The scene above shows the Appomattox River as she twist through the Virginia Tidewater, not ten nautical miles from the ocean bound River of James. It’s the backyard of Dr. Richard and Elizabeth Kennon, plantations owners fully engaged in tobacco production and politics during colonial America. But in the fall of 1684 Bartholomew Stovall followed a group of more than sixty souls to the grounds, ready to start years of indenture, serving this ‘larger than life’ family steeped in wealth, notoriety, and tradition.
It was a life defining moment for the tall English immigrant who had chosen this way over the certain poverty he faced in post tutor England.
Elizabeth Kennon, the Queen of Conyers Neck, immediately took a liking to the young man when she realized that life simplified if she followed his often predictable and sometimes foretelling advice.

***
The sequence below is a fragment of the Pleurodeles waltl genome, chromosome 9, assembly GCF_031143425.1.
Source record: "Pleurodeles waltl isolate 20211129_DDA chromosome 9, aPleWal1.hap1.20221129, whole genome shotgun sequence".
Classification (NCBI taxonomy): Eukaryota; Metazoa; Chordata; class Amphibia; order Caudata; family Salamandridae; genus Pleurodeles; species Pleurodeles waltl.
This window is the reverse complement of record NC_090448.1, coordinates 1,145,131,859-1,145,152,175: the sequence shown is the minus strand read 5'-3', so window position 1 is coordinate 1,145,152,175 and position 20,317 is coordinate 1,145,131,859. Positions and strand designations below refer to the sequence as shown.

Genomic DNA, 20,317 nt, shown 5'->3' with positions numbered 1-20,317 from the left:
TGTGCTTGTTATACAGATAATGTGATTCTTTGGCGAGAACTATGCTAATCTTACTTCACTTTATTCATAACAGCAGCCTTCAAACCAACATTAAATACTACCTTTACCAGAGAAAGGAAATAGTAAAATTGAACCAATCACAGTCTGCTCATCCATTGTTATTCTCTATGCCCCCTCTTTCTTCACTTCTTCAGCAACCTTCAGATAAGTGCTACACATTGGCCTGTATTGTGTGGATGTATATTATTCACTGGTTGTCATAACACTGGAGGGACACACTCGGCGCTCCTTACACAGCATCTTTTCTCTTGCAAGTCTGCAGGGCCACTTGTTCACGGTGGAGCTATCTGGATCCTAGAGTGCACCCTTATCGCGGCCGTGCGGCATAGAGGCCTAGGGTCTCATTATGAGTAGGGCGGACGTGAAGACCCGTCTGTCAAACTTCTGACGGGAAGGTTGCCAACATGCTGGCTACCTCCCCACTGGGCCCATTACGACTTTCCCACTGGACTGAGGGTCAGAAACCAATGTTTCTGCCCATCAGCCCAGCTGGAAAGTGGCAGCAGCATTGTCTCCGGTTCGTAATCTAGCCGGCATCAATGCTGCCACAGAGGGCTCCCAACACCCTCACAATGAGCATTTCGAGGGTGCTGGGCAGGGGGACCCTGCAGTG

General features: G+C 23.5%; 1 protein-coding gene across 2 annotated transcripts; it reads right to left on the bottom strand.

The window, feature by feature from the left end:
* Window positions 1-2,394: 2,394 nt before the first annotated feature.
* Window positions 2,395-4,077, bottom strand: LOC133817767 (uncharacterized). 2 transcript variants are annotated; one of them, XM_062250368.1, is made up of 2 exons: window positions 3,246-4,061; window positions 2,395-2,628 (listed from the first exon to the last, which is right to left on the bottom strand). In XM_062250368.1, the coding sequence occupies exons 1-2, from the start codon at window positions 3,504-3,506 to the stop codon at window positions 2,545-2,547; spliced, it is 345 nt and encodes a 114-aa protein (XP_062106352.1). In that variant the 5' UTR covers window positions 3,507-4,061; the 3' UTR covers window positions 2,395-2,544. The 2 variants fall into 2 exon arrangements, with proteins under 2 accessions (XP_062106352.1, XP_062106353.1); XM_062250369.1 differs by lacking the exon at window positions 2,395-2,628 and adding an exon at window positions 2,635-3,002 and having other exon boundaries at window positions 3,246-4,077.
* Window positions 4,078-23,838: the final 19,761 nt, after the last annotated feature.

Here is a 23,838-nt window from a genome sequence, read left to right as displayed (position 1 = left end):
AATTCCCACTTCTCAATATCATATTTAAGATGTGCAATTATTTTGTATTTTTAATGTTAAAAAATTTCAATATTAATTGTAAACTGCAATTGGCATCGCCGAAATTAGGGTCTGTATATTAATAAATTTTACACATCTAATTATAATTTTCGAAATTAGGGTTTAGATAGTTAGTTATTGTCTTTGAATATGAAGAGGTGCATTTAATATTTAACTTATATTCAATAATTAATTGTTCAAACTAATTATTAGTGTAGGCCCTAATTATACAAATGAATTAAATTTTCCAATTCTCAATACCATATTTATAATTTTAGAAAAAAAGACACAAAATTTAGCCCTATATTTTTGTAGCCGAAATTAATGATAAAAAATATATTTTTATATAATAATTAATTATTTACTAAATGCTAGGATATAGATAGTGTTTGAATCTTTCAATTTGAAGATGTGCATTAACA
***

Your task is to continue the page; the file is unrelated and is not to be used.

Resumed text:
After surviving a tragic childhood in rural England he spent months pilfering for food scraps on the streets of London, waiting on passage aboard the slave hauling ship ‘Booth‘ captained by the infamous Peter Pagan.
Most people never experience the tragedy and excitement Bartholomew encountered during his first 18 years of life, but from the time he dropped anchor in Jamestown Bay until he settled at 320 acres on the James River, he followed his instincts as a guide to a life fulfilled.
This story is not typical of those who struggled to acquire the life Bartholomew finally realized, but serves as an example of how honesty, and hard work play a larger role in the realization of one’s dreams.
Join me now to the days of early colonial America where tobacco was king. Enter into the life of plantation owners who used their wealth to prepare the way for those few who took advantage of the new world waiting to be exploited. Walk in the foot steps of a man who served as an example for the thousands who share his lineage even into the twenty first century of America.